While the van was being loaded with stuff and kids, I was frantically searching the garage for our orange tiger cat, Kitty. My mother was buckling kids and
our collie, Spooky, was barking at the promise of a fun van ride. Fearing the worst, I kept screaming that I needed to find the cat. And my mother said, "He's fine, he's low to the ground. Get in the van." So worried that he might jump on my dad's workbench and meet certain death, I reluctantly climbed in the van. I could not forgive my mother for making me leave the cat behind.

As we were pulling out of the driveway, (cat-less I might add), we asked my parents why there were no cops or other first responders. They replied that we were so fast that we had beat the police. They weren't too far off. We did make it out of the house in about five minutes. We drove around the big cornfields, which were across the street from our house, and out onto the state highway. We made our first left into Lake Snowden Recreation Park. We asked why Lake Snowden. It didn't seem that we were far enough away from the spill, for heaven's sake, we could still see our house across the cornfields. My parents told us that we were far enough away and that we could camp here until the spill was cleaned up.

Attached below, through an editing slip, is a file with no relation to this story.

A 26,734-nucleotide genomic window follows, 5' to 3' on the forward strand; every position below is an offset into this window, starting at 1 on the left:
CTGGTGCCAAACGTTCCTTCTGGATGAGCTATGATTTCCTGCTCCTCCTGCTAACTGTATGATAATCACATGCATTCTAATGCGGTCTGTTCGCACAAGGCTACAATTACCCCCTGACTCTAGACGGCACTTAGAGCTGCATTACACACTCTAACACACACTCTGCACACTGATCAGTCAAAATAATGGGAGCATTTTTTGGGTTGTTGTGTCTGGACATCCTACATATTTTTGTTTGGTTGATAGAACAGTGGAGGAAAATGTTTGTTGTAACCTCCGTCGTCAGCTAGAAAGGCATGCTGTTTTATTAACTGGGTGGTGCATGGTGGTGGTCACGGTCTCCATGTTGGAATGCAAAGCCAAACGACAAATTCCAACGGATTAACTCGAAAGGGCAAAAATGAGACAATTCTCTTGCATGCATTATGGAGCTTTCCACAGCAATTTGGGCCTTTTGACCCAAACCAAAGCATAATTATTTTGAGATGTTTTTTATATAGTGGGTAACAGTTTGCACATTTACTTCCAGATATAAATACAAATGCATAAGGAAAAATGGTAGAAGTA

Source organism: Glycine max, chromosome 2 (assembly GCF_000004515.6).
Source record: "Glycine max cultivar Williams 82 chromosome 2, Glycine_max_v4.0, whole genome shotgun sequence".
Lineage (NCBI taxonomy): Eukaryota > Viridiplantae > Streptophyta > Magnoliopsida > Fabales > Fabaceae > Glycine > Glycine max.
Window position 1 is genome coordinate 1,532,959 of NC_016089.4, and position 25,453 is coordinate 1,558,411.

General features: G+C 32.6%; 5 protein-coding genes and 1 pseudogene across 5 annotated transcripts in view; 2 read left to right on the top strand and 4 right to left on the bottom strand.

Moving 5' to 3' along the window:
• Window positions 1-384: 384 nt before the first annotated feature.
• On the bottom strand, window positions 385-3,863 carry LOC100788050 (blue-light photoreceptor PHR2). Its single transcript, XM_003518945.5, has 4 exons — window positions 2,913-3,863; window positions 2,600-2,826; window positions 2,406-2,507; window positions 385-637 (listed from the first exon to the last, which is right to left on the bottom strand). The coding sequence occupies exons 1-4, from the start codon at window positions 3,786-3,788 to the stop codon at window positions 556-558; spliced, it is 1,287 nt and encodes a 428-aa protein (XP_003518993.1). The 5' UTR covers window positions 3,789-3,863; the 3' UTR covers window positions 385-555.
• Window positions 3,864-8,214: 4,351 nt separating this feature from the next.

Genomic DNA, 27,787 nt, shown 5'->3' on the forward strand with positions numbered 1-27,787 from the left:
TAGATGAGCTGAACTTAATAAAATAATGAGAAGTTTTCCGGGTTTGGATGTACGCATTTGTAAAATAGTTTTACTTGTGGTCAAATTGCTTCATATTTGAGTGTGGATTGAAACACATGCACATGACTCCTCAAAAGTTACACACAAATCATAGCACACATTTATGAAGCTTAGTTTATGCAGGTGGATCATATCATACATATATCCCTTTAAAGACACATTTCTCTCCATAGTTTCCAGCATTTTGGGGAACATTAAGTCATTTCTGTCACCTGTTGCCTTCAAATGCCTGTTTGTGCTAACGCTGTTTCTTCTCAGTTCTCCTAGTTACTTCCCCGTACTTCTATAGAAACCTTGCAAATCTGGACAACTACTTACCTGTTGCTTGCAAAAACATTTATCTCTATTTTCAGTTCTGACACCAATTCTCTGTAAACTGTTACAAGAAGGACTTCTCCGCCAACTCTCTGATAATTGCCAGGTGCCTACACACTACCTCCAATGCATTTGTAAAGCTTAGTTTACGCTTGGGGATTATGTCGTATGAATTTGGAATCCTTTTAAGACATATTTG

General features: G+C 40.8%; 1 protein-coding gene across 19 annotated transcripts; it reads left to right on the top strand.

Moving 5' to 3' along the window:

Fortunately we were only there for a few minutes before they came clean and told us it was a DRILL. We camped over night and ate out of our 72-hour kit that they had prepared. My mom cheated the next morning and went home for eggs and OJ. We had a blast camping with the dog and without the poor cat, which would have met his certain doom.


So you see, I was prepared for our chemical explosion. I had remembered the drill. And when my mom called me the second time, she asked, "If you get evacuated, will you leave the cat behind since he's low to the ground?" I should have laughed; after all, I had immediately thought of the drill when Scott woke me up to tell me what was going on. Instead, I huffed and puffed and told her all about how I was GOING to pack up the cat in his kennel, and head to Phil's house... and I told her about all the trauma from the Hurricane Katrina pets that had been euthanised and re-adopted.